From Fedora to CentOS: Consistency and Transparency in Open Source
As open source has grown, developers have been able to bring aspects of their favorite stack or configuration to virtually any setup. While distributed teams are not a new concept, having the ability to work on a project regardless of what stack or architecture is in use means less time spent re-tooling code to run on every team member’s machine. At Fedora and CentOS, this emphasis on environment consistency has become something of a mantra to improving developer quality-of-life.
In this episode of The New Stack Makers embedded below, The New Stack founder Alex Williams spoke with Jim Perrin, CentOS project developer, and Fedora community member Adam Miller at OSCON Austin to learn more about the ways in which both of these Red Hat Linux projects are using open source in their recipes and distributions, collaborating with the community, and their plans.
TNS Interviews: CentOS’s Adam Miller and Fedora’s Jim Perrin at OSCON Austin
The conversation may also be heard on YouTube.
Despite the buzz around environment consistency, Perrin quickly noted that it’s not all fun and games. It takes a continuous effort to create a consistent developer experience, one which CentOS achieves by utilizing containers. “Whether developers are using bare metal, VMs, or are coming into the container space, we want that experience to be as coherent across every platform as possible. For me, it’s about getting that consistency across all of it and one of the ways to do that is a container pipeline. We have to put work and effort into making it consistent,” said Perrin.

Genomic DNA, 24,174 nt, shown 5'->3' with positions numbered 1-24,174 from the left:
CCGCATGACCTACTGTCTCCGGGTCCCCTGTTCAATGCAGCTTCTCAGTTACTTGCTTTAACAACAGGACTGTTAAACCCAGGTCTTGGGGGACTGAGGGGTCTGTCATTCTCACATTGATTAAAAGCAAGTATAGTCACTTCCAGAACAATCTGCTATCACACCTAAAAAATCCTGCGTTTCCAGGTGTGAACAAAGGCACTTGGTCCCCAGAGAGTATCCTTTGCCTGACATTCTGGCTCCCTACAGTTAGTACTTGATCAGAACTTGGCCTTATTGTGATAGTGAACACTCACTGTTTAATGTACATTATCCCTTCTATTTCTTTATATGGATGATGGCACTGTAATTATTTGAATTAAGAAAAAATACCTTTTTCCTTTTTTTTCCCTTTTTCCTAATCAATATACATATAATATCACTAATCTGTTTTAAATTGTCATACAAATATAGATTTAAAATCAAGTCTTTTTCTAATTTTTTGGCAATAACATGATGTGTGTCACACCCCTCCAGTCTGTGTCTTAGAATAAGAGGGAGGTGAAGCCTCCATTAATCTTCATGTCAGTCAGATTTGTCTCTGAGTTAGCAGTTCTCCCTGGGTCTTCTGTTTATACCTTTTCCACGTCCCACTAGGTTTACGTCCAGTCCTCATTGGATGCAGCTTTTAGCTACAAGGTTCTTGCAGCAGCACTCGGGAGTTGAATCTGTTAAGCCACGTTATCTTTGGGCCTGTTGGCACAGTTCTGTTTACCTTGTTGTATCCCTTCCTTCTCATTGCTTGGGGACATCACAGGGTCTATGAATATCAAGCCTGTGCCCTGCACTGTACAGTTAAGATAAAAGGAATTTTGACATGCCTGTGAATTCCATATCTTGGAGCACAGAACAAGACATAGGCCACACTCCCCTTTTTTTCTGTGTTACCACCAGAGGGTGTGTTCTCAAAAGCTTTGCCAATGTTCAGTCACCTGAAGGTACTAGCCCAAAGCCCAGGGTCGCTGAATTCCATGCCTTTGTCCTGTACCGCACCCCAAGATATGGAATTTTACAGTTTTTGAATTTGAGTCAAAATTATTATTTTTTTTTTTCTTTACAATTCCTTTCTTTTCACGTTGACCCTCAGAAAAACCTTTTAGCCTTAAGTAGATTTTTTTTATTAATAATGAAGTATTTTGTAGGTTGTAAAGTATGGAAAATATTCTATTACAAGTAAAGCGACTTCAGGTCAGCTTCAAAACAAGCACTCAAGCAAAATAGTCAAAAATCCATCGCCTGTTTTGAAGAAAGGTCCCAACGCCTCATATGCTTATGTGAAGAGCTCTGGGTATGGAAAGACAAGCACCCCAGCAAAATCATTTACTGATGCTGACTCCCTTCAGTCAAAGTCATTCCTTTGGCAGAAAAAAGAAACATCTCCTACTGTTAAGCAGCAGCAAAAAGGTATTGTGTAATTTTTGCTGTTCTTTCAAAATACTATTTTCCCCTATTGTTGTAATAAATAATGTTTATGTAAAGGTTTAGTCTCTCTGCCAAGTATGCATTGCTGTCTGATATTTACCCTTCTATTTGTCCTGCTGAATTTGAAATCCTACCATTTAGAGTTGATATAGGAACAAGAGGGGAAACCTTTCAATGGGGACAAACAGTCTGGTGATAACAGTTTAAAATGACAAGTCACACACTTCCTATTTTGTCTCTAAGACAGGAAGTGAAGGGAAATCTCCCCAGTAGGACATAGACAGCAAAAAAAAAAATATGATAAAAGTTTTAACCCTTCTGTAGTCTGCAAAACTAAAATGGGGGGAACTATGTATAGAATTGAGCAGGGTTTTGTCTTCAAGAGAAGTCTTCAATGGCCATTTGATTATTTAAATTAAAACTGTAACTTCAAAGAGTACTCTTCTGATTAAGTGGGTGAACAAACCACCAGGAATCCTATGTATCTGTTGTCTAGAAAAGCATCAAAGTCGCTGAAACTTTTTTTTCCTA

Miller went on to explain that Fedora’s core concept hinges on rings, which brought about its most recent shift in how projects are developed. These include ring zero — which houses all of the Fedora OS tools developers are used to working with, defining where the OS begins and an application begins.
Fedora is hoping to shake things up with its contributions to Project Atomic, which Flatpak (formerly XDF) has built upon, inspired by the OSTree file-system tool. Project Atomic focuses on creating and developing Linux applications with Docker containers. Flatpak has also resulted in the creation of new technology such as Bubblewrap, which is a shared creation between Project Atomic and Flatpak.
“Flatpak allows applications to run in a sandbox without core distribution requirements, and they can run across multiple versions and Linux distributions. What we want to do with container build pipelines is create an environment for contributors create and build content with common build recipes. The build process is reproducible, repeatable, auditable, and consistent,” said Miller.
Through their shared work within open source, both Fedora and CentOS offer transparency to developers working with their platforms. Simply put, if a developer doesn’t trust them, both organizations don’t feel they should have to in order to use Linux and its many additional offerings.
“In Fedora and CentOS, systems are public in the sense that you can see recipes by which we make them. Everything about how to deploy is public; the tools are all open source. The only thing we do in terms of trying to gate it is making sure the build root isn’t able to grab things from the internet that could be harmful,” Miller explained.
OpenShift by Red Hat is a sponsor of The New Stack.
Feature image via Pixabay.